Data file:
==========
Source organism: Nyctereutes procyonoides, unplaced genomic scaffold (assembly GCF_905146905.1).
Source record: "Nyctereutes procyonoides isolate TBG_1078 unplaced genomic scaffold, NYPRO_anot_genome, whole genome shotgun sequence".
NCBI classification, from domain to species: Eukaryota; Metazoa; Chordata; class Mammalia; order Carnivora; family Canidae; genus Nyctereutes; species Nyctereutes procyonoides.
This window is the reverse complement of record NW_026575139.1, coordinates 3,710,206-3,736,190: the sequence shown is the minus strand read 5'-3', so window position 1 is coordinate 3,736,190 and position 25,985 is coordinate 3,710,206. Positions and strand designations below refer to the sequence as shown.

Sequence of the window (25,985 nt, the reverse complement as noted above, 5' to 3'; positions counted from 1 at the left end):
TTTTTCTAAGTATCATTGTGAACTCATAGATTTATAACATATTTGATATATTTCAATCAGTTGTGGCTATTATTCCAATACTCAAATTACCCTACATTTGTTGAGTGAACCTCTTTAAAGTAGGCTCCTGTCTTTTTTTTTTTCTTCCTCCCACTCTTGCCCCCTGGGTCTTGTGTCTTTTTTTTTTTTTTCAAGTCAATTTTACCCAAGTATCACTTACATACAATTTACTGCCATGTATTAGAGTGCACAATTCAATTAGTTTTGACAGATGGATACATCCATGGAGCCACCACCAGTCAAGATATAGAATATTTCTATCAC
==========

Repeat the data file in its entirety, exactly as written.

Source organism: Nyctereutes procyonoides, unplaced genomic scaffold (assembly GCF_905146905.1).
Source record: "Nyctereutes procyonoides isolate TBG_1078 unplaced genomic scaffold, NYPRO_anot_genome, whole genome shotgun sequence".
NCBI classification, from domain to species: Eukaryota; Metazoa; Chordata; class Mammalia; order Carnivora; family Canidae; genus Nyctereutes; species Nyctereutes procyonoides.
This window is the reverse complement of record NW_026575139.1, coordinates 3,710,206-3,736,190: the sequence shown is the minus strand read 5'-3', so window position 1 is coordinate 3,736,190 and position 25,985 is coordinate 3,710,206. Positions and strand designations below refer to the sequence as shown.

Sequence of the window (25,985 nt, the reverse complement as noted above, 5' to 3'; positions counted from 1 at the left end):
TTTTTCTAAGTATCATTGTGAACTCATAGATTTATAACATATTTGATATATTTCAATCAGTTGTGGCTATTATTCCAATACTCAAATTACCCTACATTTGTTGAGTGAACCTCTTTAAAGTAGGCTCCTGTCTTTTTTTTTTTCTTCCTCCCACTCTTGCCCCCTGGGTCTTGTGTCTTTTTTTTTTTTTTCAAGTCAATTTTACCCAAGTATCACTTACATACAATTTACTGCCATGTATTAGAGTGCACAATTCAATTAGTTTTGACAGATGGATACATCCATGGAGCCACCACCAGTCAAGATATAGAATATTTCTATCAC